I’ve seen a few performances of this piece, and this was probably the least successful performance. Firstly, the harp was not particularly well matched to follow the contours of human voice, by virtue of the latter as an instrument that easily sustains notes. Secondly, and more importantly, interplaying the harp – a symbol of European transcendentalism and by extension Western colonialism – against Aboriginal heritage felt indelicate. Ashley should be commended, though, for her vigorous performance which saw her violently thrashing the instrument in ways I’d never seen before, which admonished any preconceived ideas that the harp is an ‘angelic’ or ‘sensitive’ instrument.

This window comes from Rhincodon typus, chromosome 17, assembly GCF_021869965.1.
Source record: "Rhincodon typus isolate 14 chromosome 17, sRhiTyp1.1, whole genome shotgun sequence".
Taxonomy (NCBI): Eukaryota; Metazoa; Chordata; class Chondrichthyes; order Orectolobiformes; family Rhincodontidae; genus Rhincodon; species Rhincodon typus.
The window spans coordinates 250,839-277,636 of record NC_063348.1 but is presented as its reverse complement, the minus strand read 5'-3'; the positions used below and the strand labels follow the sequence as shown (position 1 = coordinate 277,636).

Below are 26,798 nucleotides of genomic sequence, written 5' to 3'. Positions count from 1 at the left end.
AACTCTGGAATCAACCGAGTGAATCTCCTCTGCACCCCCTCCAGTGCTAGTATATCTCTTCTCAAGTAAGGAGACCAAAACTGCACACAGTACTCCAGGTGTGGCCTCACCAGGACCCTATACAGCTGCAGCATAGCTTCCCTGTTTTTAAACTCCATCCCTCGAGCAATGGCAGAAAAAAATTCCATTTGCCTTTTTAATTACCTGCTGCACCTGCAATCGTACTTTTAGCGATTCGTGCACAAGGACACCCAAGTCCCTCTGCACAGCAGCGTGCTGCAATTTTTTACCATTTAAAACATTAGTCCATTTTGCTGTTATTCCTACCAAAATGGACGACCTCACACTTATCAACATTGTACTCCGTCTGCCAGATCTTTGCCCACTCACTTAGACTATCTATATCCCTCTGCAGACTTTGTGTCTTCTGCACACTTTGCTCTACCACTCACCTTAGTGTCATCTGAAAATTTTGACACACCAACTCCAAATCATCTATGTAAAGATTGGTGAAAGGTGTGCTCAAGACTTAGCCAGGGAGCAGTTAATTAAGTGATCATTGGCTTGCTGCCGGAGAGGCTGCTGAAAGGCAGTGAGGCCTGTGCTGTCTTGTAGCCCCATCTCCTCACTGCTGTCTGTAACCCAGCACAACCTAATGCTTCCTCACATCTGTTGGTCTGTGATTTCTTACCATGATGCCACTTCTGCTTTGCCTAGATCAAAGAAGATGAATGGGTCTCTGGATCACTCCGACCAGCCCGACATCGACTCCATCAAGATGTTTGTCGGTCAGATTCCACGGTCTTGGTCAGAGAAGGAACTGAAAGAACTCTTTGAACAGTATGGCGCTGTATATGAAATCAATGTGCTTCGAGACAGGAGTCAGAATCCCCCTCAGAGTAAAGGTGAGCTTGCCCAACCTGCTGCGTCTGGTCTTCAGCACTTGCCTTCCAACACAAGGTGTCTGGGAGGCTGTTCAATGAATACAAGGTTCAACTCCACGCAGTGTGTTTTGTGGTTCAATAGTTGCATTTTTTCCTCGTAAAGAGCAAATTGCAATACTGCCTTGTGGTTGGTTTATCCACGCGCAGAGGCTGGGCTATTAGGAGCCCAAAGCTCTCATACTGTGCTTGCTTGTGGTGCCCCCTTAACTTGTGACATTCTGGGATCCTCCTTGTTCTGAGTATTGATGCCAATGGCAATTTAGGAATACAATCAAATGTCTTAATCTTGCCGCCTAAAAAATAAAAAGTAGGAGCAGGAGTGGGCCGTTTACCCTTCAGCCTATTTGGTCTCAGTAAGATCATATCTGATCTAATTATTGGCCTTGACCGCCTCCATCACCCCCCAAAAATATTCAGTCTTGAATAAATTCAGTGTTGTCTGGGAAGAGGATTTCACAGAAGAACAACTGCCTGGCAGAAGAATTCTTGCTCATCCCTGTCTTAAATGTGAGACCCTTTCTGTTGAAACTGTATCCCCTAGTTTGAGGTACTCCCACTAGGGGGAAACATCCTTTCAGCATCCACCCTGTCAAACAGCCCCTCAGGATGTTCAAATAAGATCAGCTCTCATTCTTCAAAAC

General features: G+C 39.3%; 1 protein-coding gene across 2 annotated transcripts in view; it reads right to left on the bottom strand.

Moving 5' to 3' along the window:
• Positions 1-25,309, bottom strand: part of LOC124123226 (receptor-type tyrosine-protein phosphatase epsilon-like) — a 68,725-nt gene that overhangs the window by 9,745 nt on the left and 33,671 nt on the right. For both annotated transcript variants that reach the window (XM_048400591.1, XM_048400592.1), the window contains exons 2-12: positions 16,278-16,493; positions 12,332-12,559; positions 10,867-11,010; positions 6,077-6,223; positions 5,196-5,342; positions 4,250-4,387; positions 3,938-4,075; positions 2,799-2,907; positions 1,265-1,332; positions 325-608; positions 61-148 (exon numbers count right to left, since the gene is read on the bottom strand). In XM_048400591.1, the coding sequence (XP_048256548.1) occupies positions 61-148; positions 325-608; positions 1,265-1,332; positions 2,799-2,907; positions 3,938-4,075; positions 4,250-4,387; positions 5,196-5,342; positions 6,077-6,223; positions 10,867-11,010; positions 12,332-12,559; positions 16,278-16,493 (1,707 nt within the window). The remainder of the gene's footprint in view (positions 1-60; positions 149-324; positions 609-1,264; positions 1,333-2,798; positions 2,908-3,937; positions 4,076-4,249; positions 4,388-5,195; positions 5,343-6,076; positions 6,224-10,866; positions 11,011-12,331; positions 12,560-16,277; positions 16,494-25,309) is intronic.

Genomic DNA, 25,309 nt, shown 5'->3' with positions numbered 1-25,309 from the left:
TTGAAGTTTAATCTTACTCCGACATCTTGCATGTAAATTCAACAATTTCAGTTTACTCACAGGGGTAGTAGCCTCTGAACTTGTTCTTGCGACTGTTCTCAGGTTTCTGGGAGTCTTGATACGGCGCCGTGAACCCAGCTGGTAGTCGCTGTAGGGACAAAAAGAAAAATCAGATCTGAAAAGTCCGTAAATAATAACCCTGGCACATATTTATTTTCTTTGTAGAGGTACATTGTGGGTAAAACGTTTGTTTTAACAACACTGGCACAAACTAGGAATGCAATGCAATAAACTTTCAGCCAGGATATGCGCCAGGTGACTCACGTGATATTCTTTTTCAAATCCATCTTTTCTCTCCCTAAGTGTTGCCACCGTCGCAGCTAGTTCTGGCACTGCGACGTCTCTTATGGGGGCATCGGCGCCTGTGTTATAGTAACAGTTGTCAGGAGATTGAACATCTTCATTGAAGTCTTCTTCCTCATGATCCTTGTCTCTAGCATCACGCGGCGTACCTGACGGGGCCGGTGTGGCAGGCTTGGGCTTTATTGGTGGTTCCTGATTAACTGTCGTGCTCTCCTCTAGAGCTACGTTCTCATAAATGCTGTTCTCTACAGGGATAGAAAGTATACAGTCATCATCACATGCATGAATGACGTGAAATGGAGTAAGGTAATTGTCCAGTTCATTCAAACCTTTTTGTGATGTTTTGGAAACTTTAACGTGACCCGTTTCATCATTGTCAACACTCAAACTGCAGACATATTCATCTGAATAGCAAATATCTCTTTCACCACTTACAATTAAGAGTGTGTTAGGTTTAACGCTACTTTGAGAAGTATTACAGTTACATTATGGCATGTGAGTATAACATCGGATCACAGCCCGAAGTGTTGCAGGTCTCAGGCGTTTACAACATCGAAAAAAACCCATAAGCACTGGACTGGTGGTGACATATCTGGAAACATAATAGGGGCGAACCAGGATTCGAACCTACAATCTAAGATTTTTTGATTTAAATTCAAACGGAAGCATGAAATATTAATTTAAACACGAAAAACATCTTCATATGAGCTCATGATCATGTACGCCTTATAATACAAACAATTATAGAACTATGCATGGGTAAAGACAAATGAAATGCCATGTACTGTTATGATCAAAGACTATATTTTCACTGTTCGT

Cat Hope’s Marking Time might be mistaken at the outset as a meditation on some European philosophical tome, or the musings of a film auteur. However, Marking Time derives its name from a 2003 Australian TV series about the lives of recently-resettled Afghan refugees in a regional country town. ‘Small details become amplified’, Hope explains, through the severe limitation of each instrument to pitches of a distance barely more than a few hertz, and disturbingly slow glissandi between these poles. The harp manually detuned, the guitar was resonated patiently using an e-Bow, and the clarinet used a plunger somewhat awkwardly to bend the pitch. Notes began and ended with barely any ostentation—they merely happened, and it’s an effect that sucked the (com)passion out of the sound. As time was marked in this way, it was hard not to treat the work as programmatic, a political and psychological history of the violence Australia has perpetuated on asylum seekers and refugees. Silences felt like reprieves—inspiring thoughts that perhaps a change in leadership, a successful legal challenge, would yield a change in policy — yet before the silence barely registered, the glissandi began again, relentlessly, hopelessly, the shattering experiences of the hundreds of detained asylum seekers made audible.